Richard A. Lester:  It feels like I am always writing! In addition to my novels, I also run a blog ( dedicated to writing. I have a Facebook and Twitter account that I try to post on daily. I have also been running a movie review blog for two years or so now called A Reel Indication. I am a huge film buff, so I watch a lot of movies. I have a local DVD shop that specializes in the weird and wild, so I spend a lot of time there. I work on short films for other people, occasionally, as well.

About Richard A. Lester

Richard A. Lester is an American writer/filmmaker. He has written scripts, short stories, and one novel to date. He has also worked on several plays, and directed an independent film. His writing is usually gritty and satirical; focusing on outlandish characters and the wild situations that they embed themselves in. He is heavily influenced by film; namely exploitation movies of the 1970s and noir titles of the 1930s and 1940s.  His literary influences include Carl Hiaasen, Christopher Moore, and Donald Ray Pollock. His other interests include history, science, and education. He also runs a film review blog entitled A Reel Indication.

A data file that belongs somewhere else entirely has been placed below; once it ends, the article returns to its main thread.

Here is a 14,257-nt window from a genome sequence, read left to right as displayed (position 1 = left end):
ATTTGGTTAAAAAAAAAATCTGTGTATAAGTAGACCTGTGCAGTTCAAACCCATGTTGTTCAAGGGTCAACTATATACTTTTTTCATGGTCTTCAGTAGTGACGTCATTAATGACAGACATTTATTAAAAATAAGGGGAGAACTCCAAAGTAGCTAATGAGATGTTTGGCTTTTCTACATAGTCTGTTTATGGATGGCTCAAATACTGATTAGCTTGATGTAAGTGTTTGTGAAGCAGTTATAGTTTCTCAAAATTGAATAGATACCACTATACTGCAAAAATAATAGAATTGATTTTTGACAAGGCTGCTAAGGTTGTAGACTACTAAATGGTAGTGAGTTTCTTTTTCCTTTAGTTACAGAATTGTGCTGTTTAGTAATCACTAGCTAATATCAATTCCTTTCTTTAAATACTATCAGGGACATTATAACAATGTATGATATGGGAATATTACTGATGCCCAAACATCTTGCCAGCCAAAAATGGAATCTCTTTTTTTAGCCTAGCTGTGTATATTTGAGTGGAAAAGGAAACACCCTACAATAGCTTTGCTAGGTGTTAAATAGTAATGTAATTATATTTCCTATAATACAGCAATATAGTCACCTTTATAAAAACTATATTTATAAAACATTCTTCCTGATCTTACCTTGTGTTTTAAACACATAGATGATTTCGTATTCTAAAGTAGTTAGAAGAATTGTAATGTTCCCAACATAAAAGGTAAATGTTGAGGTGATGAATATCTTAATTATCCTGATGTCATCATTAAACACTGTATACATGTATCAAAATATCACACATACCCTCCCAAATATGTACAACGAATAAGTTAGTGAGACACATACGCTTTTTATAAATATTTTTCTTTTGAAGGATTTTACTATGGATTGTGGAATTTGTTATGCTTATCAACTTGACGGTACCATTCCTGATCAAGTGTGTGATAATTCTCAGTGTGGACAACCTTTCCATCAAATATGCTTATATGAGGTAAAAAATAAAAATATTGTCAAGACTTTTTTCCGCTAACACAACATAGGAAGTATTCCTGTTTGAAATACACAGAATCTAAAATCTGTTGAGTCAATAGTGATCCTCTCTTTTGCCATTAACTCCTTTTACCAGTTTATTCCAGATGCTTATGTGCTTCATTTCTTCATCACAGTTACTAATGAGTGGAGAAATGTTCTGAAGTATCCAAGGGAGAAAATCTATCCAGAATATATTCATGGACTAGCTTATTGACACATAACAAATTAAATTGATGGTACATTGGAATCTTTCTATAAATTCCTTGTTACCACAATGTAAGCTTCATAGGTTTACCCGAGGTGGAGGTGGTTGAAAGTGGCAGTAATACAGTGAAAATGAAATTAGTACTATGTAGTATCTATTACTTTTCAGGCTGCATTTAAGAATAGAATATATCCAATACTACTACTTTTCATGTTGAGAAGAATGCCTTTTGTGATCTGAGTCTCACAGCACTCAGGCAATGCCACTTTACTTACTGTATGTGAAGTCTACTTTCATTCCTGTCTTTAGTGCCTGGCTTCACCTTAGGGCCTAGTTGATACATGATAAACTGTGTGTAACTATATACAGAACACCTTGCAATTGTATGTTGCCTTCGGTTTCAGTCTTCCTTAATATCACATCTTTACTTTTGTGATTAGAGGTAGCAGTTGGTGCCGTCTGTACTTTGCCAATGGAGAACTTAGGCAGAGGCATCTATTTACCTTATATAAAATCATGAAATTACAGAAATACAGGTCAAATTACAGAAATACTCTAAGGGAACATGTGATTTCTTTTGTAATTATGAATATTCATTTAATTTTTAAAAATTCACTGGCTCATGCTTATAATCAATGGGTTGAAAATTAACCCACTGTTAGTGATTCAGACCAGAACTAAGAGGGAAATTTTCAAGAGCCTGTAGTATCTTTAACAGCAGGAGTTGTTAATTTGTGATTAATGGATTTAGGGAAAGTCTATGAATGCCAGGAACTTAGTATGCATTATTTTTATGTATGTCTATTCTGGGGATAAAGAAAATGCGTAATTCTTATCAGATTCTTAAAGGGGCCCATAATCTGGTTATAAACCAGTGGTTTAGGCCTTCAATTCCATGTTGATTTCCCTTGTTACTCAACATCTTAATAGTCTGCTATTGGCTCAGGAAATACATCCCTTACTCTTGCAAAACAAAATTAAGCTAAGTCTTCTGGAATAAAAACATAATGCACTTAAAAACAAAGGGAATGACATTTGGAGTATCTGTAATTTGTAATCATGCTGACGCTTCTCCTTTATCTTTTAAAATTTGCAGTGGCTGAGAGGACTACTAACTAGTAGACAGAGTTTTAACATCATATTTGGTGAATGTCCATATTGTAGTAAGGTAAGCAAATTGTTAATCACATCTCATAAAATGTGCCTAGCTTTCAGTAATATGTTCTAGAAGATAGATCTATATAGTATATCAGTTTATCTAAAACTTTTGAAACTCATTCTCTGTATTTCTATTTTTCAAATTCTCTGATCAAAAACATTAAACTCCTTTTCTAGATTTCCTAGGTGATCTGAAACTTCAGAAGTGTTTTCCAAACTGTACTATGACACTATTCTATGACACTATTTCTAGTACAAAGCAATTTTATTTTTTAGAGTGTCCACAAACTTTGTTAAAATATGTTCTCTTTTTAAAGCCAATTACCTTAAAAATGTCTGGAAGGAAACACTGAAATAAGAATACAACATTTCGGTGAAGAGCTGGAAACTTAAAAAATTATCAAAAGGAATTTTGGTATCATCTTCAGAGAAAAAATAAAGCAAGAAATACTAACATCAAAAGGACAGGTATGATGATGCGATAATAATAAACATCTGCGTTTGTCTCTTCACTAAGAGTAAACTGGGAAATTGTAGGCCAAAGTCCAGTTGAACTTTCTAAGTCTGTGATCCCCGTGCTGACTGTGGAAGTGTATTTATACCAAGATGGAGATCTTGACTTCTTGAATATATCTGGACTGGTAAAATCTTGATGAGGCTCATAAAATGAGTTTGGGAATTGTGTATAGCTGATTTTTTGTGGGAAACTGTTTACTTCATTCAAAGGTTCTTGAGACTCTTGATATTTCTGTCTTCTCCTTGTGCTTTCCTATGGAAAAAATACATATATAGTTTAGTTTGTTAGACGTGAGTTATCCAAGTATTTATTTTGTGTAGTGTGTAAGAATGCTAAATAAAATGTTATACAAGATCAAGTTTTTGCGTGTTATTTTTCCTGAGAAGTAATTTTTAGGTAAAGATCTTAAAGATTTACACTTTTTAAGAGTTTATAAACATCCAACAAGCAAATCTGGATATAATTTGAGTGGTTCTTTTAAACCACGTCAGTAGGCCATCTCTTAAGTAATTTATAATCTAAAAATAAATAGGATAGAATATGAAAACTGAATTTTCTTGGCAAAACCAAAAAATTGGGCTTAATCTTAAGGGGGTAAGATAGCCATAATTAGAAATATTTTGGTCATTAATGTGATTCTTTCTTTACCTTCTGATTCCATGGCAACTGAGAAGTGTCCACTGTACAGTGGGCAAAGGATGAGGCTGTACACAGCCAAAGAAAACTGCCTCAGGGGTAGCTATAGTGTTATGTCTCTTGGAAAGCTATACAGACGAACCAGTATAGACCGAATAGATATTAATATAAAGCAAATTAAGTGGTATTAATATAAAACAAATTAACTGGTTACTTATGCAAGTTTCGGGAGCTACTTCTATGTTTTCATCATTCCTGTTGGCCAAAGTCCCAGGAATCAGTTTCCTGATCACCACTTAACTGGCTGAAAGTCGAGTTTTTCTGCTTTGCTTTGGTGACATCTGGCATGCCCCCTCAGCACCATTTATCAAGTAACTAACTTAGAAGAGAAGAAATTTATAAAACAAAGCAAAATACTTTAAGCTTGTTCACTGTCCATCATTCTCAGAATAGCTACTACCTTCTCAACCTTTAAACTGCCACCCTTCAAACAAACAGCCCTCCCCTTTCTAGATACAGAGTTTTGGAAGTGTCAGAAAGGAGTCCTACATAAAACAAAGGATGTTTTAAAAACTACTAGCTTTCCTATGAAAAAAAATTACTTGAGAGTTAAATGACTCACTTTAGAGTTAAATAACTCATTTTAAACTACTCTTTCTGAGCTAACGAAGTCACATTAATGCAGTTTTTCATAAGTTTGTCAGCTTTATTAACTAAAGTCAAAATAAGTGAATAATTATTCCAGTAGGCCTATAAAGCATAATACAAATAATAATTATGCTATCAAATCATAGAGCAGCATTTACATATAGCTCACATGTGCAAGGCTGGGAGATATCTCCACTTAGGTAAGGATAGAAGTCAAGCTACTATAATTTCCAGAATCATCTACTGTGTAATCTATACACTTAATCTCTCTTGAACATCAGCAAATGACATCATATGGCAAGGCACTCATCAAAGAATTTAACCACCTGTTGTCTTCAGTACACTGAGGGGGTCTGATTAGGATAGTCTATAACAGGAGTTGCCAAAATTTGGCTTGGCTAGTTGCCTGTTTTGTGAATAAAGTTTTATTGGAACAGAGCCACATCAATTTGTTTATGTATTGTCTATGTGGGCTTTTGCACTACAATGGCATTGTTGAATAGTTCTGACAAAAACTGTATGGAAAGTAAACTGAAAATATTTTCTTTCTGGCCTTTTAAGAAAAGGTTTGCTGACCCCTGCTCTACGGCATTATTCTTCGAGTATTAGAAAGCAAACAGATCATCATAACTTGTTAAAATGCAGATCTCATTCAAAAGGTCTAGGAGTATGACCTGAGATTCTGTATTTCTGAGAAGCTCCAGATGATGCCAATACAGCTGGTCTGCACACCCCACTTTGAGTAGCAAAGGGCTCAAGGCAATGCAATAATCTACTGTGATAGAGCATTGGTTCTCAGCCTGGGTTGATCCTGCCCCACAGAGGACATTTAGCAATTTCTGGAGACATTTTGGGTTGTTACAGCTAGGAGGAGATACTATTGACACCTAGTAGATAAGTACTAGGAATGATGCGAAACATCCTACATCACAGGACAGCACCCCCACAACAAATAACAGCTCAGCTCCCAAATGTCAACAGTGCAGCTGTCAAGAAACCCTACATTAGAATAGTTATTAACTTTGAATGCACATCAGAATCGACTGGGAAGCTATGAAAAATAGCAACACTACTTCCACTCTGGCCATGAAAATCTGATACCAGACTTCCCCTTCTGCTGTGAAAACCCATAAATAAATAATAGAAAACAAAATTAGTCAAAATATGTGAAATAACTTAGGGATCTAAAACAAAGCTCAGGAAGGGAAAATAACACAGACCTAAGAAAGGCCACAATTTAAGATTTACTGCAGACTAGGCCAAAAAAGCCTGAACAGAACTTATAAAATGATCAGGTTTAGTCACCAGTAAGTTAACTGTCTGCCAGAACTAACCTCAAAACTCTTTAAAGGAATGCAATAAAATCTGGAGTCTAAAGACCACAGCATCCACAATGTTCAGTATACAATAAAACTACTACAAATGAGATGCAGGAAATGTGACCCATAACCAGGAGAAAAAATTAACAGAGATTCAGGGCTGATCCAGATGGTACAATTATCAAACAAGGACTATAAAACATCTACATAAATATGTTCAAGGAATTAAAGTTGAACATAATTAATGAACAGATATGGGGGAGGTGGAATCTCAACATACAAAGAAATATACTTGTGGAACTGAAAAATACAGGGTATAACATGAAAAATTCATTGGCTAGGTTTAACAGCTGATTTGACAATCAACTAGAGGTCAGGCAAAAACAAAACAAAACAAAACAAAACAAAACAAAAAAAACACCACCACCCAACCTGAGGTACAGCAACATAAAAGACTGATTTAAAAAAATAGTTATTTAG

Failing grocery store manager Larry Prescott just wants a quickie. With a frigid wife waiting at home, Larry decides to have some extramarital fun with an employee named Maxine Watkins. Though he has no way of knowing it, Larry is sowing the seeds for a crime spree that will be dubbed “The MegaSaver Massacre.“

THE CHECK OUT is a satirical thriller that will appeal to fans of Carl Hiaasen and Christopher Moore. It is the story of a $10,000 giveaway, and the employees who independently decide to heist the money on the same night. An ensemble piece, each chapter focuses on the motivations and actions of a different main character. Larry Prescott is an arrogant drunk whose affair quickly spirals towards danger. Maxine Watkins is a scheming liar, determined to claw her way out of indigence. Terrence Claybrook, the assistant manager, is an escaped convict trying to keep his past from catching up to him. Roland Tillman, a blood thirsty fugitive, reunites with his former cellmate during the MegaSaver robbery. Brad, an addiction ridden stocker, tries to turn his life around while picking up the pieces of a broken marriage. They each see the prize money as their only lifeline, and are determined to do everything necessary to grab it.